Aaron Franklin is best known as a master of low-and-slow cooking. His brisket at Austin’s Franklin Barbecue has been praised the world over, but he shifted gears for an upcoming project. His new cookbook, Franklin Steak, will explore the hot-and-fast grilling of his and co-author Jordan Mackay’s favorite cuts of steak. The new book comes out on April 9 of next year (it’s available for pre-order), but we’re getting the first look at the cover as well as Franklin’s overview of what to expect.
In 2015, Franklin and Mackay, a James Beard Award-winning wine, food, and spirits writer, taught pitmasters worldwide how to smoke the perfect brisket with the best-selling book, Franklin Barbecue: A Meat Smoking Manifesto. While writing the first book, the pair spent long days discussing and eating barbecue, and they’d often find themselves back at Franklin’s house grilling steaks for dinner. They joked then about collaborating on a steak book. After the success of the barbecue book, their publisher Ten Speed Press asked them for ideas for a second project. Their answer was obvious and immediate: Steak. “We got a chance to do one for fun,” Franklin joked.
But it’s a serious book with serious goals. The publisher promises that Franklin and Mackay, “go deeper into the art and science of cooking steak than anyone has gone before.” They’ll parse through the differences in beef quality between cattle breeds and beef grades. The process of dry-aging and how it affects the texture and flavor of steak will be covered. Much like the previous book, plans for building your own grill and tips for maintaining a good fire will be included. They even did experiments with different salting techniques on the steaks to determine how to best promote the Maillard reaction to develop an intense, deeply colored crust. And they’d rather you toss the thermometer. As Franklin explains, “The goal of the book is to make people be able to cook more by feel than with temperature gauges.”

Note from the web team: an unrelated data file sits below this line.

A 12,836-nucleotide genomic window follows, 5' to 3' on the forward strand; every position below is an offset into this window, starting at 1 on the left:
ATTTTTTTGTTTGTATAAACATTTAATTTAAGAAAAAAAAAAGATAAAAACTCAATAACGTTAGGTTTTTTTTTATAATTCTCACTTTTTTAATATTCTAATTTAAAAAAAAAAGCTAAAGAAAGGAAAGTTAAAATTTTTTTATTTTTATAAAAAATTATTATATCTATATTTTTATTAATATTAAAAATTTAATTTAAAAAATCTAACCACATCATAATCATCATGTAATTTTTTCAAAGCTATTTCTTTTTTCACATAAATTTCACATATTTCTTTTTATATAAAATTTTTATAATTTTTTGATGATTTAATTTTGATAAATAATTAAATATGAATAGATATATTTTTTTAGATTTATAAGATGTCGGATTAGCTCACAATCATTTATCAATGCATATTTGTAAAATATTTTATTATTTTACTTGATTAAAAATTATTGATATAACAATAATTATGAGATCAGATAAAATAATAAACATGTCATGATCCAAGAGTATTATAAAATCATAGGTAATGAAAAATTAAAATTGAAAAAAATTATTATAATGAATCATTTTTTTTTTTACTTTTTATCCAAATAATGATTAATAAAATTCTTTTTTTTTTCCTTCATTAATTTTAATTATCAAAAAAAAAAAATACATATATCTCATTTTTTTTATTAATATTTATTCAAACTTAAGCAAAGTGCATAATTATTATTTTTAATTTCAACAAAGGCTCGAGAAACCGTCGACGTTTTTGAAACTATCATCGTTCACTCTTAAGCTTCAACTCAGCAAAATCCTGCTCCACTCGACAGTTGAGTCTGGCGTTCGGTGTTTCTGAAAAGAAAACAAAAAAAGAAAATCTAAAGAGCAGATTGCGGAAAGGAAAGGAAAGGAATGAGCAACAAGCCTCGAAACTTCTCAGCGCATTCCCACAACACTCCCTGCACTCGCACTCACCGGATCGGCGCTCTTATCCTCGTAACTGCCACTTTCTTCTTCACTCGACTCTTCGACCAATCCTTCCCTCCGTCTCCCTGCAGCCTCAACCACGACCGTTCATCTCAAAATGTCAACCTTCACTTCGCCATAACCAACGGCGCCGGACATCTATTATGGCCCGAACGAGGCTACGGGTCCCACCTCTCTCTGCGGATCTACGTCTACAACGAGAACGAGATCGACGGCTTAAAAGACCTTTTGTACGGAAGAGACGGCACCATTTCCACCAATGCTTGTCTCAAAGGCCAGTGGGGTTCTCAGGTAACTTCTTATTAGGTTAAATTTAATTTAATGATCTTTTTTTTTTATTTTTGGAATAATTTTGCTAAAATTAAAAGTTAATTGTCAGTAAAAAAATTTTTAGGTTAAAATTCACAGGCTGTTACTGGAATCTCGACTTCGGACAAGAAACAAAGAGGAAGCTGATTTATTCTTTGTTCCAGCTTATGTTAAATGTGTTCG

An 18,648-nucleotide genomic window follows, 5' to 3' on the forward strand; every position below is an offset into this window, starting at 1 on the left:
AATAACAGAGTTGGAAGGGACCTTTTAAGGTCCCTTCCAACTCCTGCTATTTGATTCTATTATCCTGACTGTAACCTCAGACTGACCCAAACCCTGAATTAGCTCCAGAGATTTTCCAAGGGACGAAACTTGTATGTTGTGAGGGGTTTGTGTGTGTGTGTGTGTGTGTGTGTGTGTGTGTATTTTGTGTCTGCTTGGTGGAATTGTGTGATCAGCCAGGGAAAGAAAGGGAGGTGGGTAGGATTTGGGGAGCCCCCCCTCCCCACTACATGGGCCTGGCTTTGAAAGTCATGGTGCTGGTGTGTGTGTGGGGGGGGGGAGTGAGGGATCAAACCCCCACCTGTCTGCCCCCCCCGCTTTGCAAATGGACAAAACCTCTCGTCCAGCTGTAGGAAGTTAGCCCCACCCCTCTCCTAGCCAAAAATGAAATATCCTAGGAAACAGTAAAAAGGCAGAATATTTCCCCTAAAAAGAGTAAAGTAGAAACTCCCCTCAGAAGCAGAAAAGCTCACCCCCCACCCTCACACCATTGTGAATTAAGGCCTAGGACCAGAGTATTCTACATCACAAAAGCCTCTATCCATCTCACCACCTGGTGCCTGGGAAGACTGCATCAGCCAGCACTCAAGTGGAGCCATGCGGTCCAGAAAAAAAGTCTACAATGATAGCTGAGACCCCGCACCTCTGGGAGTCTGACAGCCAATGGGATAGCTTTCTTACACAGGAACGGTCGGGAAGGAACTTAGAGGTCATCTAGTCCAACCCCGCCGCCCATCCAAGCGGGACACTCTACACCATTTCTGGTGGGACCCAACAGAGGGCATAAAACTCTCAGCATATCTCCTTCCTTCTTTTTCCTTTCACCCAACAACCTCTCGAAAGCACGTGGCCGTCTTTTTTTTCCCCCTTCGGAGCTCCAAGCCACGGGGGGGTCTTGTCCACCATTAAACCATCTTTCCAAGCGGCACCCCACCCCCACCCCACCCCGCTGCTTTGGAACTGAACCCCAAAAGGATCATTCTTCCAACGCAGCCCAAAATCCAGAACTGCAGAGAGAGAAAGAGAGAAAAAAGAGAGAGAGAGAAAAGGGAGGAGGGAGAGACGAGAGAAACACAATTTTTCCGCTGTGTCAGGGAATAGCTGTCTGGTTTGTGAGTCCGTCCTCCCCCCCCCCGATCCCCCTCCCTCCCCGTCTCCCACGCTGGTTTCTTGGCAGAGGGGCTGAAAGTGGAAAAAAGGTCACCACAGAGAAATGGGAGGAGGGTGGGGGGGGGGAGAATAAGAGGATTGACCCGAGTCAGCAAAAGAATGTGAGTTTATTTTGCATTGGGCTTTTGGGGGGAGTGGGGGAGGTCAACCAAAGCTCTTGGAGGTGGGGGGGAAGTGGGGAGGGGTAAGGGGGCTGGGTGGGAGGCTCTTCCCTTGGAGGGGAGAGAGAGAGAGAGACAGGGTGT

Franklin was grateful for how much he learned during the recipe testing for the book. One benefit was his newfound love for filets. “One goal for the book is to get people from being so turned off on filets,” he said. He thinks the filet is an unfairly maligned cut, which is often shunned by steak snobs in favor of the strip or the ribeye. After eating all these cuts side-by-side, Franklin said he “was really surprised that I like a strip a lot better than a ribeye.” He prefers the beefiness and the leaner texture. Franklin also thought he liked everything cooked to one level of doneness but found that wasn’t the case. “I like a solid medium on a ribeye, but rare on a filet.” As for his tips on how best to get a steak to well done, he only offered, “don’t do it.”
Nine cuts of steak will be covered: ribeye, New York strip, porterhouse, tri-tip, skirt, flank, flat iron, filet, and bavette. Only a few non-steak recipes will join them, like the salsa verde featured on the cover—photographed by the great Wyatt McSpadden—with a couple of tomahawk ribeyes. A recipe for a reverse sear version of those tomahawks makes an appearance, but rather than starting in a low oven, the early part of that cook happens in the smoker for some extra flavor. This is an outdoor cooking book, as Franklin explains. “We don’t get into much oven stuff. It’s all over fire.”
The book’s announcement a few months ago prompted some rumors of a Franklin steakhouse in the near future, but Franklin said there’s no plan for one at this point. He’s still focused on the barbecue at both Franklin and Loro. The subject of steak was more of a satisfying outlet for him. Instead of the rigid methods required to put out great barbecue consistently, the variety of techniques used for these different cuts of steak taught him to grill with a little more finesse. He hopes it’ll do the same for you in your own backyard.